02 November 2020
,

Lenin and Wilson in Tension

The autumn of 2020 witnessed the biggest escalation of the decades-long Nagorno-Karabakh conflict since the war of 1992-4. The analysis of legal arguments raised by the Armenian and Azerbaijan sides, is influenced by the Crimean Referendum of 2014. Whereas in the latter case, the majority of the UN members condemned Russian acts, now the international community seems reluctant to take a stance, calling for a mutual ceasefire instead. Does the difference in international response display inconsistency of state practice and the prevalence of Realpolitik over the rule of international law? This contribution suggests that the incongruity is due to two different doctrines informing the scope of a right to self-determination. Continue reading >>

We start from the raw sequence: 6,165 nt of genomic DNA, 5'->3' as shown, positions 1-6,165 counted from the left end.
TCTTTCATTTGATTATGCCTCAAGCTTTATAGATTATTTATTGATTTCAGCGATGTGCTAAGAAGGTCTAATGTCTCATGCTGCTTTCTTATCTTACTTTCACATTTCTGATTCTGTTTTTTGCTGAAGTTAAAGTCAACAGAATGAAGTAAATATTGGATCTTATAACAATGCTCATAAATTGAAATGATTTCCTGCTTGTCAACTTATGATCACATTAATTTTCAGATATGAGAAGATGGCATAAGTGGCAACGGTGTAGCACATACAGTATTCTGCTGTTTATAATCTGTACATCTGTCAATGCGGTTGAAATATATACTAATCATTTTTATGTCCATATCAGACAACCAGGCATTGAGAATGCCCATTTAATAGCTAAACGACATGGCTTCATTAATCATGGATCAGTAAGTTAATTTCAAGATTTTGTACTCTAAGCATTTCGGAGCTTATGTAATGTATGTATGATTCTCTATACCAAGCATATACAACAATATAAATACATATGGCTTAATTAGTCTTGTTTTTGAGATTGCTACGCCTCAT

0
30 Mai 2019

No Going Nuclear in Strasbourg

Mammadov v. Azerbaijan, the much anticipated judgment handed down by the Grand Chamber of the European Court of Human Rights yesterday, is no ordinary judgment. It is the first time the Court has ruled in an ‘infringement procedure’ – the most serious form of political pressure that members of the Council of Europe can exert on one of their own short of expulsion from the club. Continue reading >>
0
23 Mai 2018

Caviar, Corruption and Compliance – New Challenges for the Council of Europe

Compliance with judicial decisions often poses challenges, all the more so when international courts such as the European Court of Human Rights are involved. How to react to a failure to abide by judgments of the ECHR has been a question for the Council of Europe for some time. But the suspicious background of a currently unfolding episode involving Azerbaijan may offer an unusually clear justification for a strong reaction even to a single case of non-compliance. Continue reading >>
Go to Top